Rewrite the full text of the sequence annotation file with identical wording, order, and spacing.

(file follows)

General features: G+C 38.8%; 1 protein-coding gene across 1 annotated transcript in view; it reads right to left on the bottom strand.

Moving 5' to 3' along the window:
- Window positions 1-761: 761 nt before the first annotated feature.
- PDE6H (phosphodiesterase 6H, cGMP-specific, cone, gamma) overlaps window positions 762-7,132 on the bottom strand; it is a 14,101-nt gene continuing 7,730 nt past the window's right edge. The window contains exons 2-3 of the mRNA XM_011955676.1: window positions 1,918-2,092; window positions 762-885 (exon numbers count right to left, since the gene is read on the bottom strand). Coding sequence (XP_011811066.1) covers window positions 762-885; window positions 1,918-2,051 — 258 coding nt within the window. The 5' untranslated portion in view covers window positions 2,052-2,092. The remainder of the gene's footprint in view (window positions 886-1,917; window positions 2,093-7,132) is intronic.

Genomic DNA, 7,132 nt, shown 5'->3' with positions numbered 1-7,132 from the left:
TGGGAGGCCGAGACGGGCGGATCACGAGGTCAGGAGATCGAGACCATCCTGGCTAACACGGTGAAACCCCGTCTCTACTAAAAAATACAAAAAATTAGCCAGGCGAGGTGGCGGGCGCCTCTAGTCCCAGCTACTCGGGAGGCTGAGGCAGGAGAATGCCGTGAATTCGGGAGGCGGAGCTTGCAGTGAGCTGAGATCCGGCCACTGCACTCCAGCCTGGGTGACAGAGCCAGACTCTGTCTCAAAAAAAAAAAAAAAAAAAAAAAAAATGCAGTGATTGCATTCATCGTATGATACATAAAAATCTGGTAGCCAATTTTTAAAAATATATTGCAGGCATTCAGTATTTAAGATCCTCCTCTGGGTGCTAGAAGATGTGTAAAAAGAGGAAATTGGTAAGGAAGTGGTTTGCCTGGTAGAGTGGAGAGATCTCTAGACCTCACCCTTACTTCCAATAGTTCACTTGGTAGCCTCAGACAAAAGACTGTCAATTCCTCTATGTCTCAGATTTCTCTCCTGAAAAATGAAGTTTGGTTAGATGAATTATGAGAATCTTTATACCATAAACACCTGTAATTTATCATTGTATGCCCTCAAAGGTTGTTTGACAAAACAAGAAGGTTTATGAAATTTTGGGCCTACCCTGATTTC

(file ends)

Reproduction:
General features: G+C 38.8%; 1 protein-coding gene across 1 annotated transcript in view; it reads right to left on the bottom strand.

Moving 5' to 3' along the window:
- Window positions 1-761: 761 nt before the first annotated feature.
- PDE6H (phosphodiesterase 6H, cGMP-specific, cone, gamma) overlaps window positions 762-7,132 on the bottom strand; it is a 14,101-nt gene continuing 7,730 nt past the window's right edge. The window contains exons 2-3 of the mRNA XM_011955676.1: window positions 1,918-2,092; window positions 762-885 (exon numbers count right to left, since the gene is read on the bottom strand). Coding sequence (XP_011811066.1) covers window positions 762-885; window positions 1,918-2,051 — 258 coding nt within the window. The 5' untranslated portion in view covers window positions 2,052-2,092. The remainder of the gene's footprint in view (window positions 886-1,917; window positions 2,093-7,132) is intronic.

Genomic DNA, 7,132 nt, shown 5'->3' with positions numbered 1-7,132 from the left:
TGGGAGGCCGAGACGGGCGGATCACGAGGTCAGGAGATCGAGACCATCCTGGCTAACACGGTGAAACCCCGTCTCTACTAAAAAATACAAAAAATTAGCCAGGCGAGGTGGCGGGCGCCTCTAGTCCCAGCTACTCGGGAGGCTGAGGCAGGAGAATGCCGTGAATTCGGGAGGCGGAGCTTGCAGTGAGCTGAGATCCGGCCACTGCACTCCAGCCTGGGTGACAGAGCCAGACTCTGTCTCAAAAAAAAAAAAAAAAAAAAAAAAAATGCAGTGATTGCATTCATCGTATGATACATAAAAATCTGGTAGCCAATTTTTAAAAATATATTGCAGGCATTCAGTATTTAAGATCCTCCTCTGGGTGCTAGAAGATGTGTAAAAAGAGGAAATTGGTAAGGAAGTGGTTTGCCTGGTAGAGTGGAGAGATCTCTAGACCTCACCCTTACTTCCAATAGTTCACTTGGTAGCCTCAGACAAAAGACTGTCAATTCCTCTATGTCTCAGATTTCTCTCCTGAAAAATGAAGTTTGGTTAGATGAATTATGAGAATCTTTATACCATAAACACCTGTAATTTATCATTGTATGCCCTCAAAGGTTGTTTGACAAAACAAGAAGGTTTATGAAATTTTGGGCCTACCCTGATTTC